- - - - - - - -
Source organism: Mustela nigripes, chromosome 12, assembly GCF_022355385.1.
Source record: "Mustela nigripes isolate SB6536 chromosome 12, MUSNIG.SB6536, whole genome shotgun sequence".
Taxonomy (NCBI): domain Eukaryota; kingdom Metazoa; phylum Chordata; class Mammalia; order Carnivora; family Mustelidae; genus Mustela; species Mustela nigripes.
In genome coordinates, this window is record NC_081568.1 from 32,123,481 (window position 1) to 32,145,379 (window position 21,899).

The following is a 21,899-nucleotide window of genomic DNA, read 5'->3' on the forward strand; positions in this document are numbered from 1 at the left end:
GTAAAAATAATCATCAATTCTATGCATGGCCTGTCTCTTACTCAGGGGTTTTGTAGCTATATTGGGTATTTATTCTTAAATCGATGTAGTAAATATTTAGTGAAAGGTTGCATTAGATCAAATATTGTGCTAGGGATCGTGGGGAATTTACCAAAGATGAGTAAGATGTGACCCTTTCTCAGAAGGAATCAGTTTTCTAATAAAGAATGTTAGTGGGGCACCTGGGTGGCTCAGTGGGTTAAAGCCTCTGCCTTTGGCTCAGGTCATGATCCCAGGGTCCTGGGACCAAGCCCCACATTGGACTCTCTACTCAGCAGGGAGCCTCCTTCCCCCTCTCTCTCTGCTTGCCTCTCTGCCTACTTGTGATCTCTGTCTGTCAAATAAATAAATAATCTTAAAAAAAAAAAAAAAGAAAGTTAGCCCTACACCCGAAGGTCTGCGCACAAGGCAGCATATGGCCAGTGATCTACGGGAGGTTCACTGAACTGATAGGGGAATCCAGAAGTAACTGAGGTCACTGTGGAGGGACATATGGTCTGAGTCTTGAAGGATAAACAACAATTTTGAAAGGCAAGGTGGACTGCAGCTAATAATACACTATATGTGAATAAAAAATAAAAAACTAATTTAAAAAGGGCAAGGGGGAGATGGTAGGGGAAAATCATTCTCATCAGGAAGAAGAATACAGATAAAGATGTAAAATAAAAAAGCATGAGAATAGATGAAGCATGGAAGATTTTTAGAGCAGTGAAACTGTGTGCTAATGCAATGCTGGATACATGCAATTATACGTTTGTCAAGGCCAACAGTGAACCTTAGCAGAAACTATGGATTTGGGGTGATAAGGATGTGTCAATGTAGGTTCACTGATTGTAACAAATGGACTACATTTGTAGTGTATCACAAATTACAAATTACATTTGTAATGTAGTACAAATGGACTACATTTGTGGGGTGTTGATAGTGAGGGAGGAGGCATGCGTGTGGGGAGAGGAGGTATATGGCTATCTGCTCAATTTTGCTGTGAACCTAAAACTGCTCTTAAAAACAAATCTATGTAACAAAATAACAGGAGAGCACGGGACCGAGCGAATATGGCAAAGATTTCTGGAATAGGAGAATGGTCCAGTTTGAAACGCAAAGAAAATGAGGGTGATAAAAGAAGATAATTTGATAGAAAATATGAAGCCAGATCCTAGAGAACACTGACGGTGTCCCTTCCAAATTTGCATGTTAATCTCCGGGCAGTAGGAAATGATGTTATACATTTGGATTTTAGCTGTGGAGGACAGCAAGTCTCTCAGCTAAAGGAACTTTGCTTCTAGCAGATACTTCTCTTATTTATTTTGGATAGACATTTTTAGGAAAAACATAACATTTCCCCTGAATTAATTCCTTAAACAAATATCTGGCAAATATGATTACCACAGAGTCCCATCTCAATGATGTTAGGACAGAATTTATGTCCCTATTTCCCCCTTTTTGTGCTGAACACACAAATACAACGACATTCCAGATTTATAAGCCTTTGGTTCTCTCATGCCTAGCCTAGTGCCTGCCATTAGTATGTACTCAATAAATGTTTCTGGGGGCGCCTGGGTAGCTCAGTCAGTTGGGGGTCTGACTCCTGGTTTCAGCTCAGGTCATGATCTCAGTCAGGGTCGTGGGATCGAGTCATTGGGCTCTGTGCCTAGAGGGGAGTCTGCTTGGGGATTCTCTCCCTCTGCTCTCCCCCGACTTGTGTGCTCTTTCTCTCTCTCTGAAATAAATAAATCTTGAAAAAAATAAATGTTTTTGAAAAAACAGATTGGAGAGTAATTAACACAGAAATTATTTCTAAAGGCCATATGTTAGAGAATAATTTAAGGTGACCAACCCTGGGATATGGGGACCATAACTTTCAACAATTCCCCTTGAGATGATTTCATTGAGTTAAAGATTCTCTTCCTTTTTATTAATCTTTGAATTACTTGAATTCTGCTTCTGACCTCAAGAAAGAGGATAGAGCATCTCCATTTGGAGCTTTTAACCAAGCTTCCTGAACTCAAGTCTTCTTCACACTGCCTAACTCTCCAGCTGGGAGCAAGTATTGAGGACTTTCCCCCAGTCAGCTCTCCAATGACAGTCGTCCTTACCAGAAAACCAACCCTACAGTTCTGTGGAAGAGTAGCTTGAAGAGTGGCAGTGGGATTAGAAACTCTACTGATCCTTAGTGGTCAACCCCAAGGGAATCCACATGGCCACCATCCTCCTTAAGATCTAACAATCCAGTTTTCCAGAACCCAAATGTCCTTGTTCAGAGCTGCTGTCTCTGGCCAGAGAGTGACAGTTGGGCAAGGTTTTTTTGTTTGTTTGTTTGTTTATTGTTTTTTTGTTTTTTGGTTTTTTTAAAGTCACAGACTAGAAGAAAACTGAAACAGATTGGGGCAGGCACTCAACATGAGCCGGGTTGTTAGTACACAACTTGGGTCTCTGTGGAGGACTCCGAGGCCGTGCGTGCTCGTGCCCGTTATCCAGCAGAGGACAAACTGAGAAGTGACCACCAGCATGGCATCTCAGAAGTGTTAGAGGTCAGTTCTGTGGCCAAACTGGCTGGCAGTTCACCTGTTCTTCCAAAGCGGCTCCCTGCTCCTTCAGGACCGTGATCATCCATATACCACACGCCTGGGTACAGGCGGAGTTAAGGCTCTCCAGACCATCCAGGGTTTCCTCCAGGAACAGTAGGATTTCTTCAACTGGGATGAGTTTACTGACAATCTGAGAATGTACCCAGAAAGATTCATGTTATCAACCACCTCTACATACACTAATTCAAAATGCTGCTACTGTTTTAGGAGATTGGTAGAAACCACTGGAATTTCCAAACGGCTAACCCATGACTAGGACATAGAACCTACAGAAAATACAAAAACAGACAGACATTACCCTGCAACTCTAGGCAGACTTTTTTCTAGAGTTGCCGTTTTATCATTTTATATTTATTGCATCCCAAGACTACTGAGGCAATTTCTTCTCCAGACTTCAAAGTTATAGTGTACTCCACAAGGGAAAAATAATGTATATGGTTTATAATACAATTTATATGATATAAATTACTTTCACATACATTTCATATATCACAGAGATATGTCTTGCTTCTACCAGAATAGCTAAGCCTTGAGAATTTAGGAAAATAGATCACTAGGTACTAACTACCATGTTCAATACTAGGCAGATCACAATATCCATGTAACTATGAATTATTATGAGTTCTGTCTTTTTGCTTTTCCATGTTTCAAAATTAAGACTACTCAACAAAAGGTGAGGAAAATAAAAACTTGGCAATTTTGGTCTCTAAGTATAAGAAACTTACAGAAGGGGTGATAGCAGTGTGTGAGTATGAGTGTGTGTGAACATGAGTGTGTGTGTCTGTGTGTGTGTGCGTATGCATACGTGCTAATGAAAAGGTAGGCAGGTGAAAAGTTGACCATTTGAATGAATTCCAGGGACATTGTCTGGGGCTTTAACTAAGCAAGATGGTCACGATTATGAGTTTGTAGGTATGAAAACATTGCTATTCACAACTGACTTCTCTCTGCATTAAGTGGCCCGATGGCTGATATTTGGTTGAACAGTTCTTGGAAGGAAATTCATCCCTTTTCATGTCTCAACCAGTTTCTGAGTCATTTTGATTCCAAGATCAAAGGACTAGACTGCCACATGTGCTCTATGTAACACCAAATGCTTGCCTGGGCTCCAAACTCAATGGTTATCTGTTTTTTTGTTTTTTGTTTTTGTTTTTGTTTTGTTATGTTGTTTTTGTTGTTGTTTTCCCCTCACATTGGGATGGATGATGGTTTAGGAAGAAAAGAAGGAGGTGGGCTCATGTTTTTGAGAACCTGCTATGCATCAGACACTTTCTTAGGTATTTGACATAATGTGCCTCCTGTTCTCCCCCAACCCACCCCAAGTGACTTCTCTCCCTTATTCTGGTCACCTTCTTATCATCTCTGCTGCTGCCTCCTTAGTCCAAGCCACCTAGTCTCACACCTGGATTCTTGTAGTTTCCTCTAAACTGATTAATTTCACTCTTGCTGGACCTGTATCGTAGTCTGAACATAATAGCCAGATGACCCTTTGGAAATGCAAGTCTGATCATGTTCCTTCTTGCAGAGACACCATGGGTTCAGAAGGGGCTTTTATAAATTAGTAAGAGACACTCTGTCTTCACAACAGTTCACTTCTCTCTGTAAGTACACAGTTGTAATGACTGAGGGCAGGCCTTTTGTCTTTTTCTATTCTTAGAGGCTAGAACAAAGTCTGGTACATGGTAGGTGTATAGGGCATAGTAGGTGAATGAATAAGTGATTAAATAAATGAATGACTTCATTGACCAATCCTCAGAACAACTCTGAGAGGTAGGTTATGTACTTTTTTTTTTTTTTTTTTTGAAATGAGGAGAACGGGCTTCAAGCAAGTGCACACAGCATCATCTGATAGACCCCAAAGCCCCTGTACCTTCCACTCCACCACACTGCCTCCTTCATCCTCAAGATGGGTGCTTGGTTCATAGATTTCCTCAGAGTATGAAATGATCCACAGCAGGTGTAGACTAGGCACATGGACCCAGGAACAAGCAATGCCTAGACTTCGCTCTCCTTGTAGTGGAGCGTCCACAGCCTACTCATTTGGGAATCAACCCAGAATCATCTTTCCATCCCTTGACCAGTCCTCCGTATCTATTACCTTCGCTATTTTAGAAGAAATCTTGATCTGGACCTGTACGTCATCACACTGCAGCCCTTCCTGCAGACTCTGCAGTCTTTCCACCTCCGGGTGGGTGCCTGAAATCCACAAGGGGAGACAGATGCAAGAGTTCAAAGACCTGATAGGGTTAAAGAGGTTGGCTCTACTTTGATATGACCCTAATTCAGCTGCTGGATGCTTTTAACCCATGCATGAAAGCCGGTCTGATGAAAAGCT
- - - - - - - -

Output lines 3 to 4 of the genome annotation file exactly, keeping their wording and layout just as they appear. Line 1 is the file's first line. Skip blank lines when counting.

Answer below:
Taxonomy (NCBI): domain Eukaryota; kingdom Metazoa; phylum Chordata; class Mammalia; order Carnivora; family Mustelidae; genus Mustela; species Mustela nigripes.
In genome coordinates, this window is record NC_081568.1 from 32,123,481 (window position 1) to 32,145,379 (window position 21,899).